Ann Surg Oncol 2013 Dec 23;20(13):4067-72. Epub 2013 Aug 23.
Department of Surgery, Faculty of Health Sciences, McMaster University, Hamilton, ON, Canada,
Background: Stakeholders suggest that integrating end users into the planning and execution of quality improvement interventions may more effectively close quality gaps. We tested if such an approach could improve the quality of colorectal cancer surgery in a large geographic region (i.e., LHIN4) in Ontario, Canada.
Methods: All LHIN4 surgeons who provide colorectal cancer surgery were invited to an October 2006 inaugural QICC-L4 workshop and subsequent workshops in 2008, 2010, and 2012. At workshops, surgeons selected clinically relevant quality markers for targeted improvement and interventions to achieve improvements. Selected markers included rates of colon and rectal radiology imaging, rate of pathology reporting of rectal radial margin distance, and rate of positive rectal radial margins. To date, implemented interventions have included audit and feedback, tailoring interviews to identify barriers and facilitators to optimal quality, and preoperative internet-based patient reviews. Hospital and regional cancer centre charts provide audit data for annual feedback reports to surgeons.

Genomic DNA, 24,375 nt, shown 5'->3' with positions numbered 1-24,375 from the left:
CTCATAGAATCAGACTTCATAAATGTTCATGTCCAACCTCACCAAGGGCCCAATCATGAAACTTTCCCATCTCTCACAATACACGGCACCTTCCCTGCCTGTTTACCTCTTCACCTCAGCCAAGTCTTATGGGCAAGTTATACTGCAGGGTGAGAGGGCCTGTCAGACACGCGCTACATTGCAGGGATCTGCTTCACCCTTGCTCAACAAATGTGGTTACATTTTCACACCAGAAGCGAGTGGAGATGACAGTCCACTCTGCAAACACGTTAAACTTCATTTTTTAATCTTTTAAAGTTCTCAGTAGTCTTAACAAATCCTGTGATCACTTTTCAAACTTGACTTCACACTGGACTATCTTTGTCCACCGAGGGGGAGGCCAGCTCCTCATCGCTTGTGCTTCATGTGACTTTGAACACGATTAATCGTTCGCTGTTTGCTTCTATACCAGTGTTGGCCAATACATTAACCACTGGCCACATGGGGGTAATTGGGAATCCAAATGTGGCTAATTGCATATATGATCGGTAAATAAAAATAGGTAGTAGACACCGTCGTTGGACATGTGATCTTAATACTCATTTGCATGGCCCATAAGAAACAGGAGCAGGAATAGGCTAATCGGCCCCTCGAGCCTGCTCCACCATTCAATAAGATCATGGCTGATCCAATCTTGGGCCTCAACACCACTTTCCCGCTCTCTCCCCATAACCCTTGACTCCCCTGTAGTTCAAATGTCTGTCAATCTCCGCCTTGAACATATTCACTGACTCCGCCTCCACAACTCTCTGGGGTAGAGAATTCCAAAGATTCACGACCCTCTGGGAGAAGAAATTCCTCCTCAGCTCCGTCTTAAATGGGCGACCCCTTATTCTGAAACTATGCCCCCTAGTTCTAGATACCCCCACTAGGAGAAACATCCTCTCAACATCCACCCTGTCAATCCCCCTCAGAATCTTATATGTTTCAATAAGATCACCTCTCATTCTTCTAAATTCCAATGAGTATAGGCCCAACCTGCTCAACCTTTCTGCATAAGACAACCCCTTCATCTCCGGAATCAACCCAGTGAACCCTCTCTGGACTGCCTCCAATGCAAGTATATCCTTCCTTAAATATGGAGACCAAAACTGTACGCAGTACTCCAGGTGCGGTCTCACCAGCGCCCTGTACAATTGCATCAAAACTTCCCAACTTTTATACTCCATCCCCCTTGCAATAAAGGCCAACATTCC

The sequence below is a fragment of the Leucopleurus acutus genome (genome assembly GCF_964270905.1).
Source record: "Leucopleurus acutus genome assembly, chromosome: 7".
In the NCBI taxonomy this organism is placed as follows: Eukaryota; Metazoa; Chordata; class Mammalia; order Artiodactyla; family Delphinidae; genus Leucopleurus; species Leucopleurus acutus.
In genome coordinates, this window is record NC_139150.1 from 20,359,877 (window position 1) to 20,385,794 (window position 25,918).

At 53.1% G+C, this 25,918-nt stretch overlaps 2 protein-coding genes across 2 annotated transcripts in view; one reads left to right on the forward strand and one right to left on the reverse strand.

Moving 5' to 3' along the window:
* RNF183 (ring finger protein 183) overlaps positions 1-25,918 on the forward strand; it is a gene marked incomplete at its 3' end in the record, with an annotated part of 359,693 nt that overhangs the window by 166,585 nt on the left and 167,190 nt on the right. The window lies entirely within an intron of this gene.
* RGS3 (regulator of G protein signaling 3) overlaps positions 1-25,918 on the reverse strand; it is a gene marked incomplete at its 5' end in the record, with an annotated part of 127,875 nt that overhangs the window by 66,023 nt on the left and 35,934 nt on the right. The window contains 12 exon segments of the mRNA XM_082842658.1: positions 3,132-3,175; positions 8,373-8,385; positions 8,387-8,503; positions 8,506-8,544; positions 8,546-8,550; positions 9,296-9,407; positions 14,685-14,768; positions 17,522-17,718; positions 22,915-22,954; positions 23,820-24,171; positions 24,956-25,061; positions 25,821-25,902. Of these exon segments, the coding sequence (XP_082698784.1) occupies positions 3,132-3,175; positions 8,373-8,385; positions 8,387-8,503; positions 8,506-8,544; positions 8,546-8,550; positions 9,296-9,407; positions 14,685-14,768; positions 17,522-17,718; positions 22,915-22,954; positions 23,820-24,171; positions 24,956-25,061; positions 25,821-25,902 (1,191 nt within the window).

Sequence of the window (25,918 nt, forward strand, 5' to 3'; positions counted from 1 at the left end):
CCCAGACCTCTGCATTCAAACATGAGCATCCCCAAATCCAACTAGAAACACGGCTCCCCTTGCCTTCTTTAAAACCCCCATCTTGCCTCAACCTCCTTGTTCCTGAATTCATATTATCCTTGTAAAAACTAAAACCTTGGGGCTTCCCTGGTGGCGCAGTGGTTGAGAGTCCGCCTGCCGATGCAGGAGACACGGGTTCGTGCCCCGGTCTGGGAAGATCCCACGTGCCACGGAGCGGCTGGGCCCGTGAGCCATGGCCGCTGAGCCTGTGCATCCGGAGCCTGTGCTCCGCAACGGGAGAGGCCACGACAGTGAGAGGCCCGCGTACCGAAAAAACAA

Results: Participating surgeons at workshops and surgeon participants in preoperative reviews treated approximately 70 % of all LHIN4 patients undergoing colorectal surgery. For years 2006-2012, the rate of radiology imaging for colon and rectal cases increased from 70 to 91 % and from 71 to 91 %, respectively. For rectal cases, the rate of reporting radial margins increased (55-93 %), and the rate of positive radial margins decreased (14-6 %).
Conclusions: Initiation of the integrated knowledge translation QICC-L4 project in a large geographic region was associated with marked improvements in relevant colorectal cancer surgery quality markers.